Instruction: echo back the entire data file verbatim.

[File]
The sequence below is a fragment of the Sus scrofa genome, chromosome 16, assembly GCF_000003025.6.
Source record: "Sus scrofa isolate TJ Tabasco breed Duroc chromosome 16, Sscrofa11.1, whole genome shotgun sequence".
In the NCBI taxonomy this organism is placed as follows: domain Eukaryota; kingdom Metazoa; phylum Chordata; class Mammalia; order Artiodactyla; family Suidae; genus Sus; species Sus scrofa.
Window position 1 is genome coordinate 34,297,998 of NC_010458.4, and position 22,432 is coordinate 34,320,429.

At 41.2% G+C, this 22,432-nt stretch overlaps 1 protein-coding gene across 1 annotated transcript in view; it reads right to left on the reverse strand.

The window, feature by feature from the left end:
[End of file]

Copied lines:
The sequence below is a fragment of the Sus scrofa genome, chromosome 16, assembly GCF_000003025.6.
Source record: "Sus scrofa isolate TJ Tabasco breed Duroc chromosome 16, Sscrofa11.1, whole genome shotgun sequence".
In the NCBI taxonomy this organism is placed as follows: domain Eukaryota; kingdom Metazoa; phylum Chordata; class Mammalia; order Artiodactyla; family Suidae; genus Sus; species Sus scrofa.
Window position 1 is genome coordinate 34,297,998 of NC_010458.4, and position 22,432 is coordinate 34,320,429.

At 41.2% G+C, this 22,432-nt stretch overlaps 1 protein-coding gene across 1 annotated transcript in view; it reads right to left on the reverse strand.

The window, feature by feature from the left end: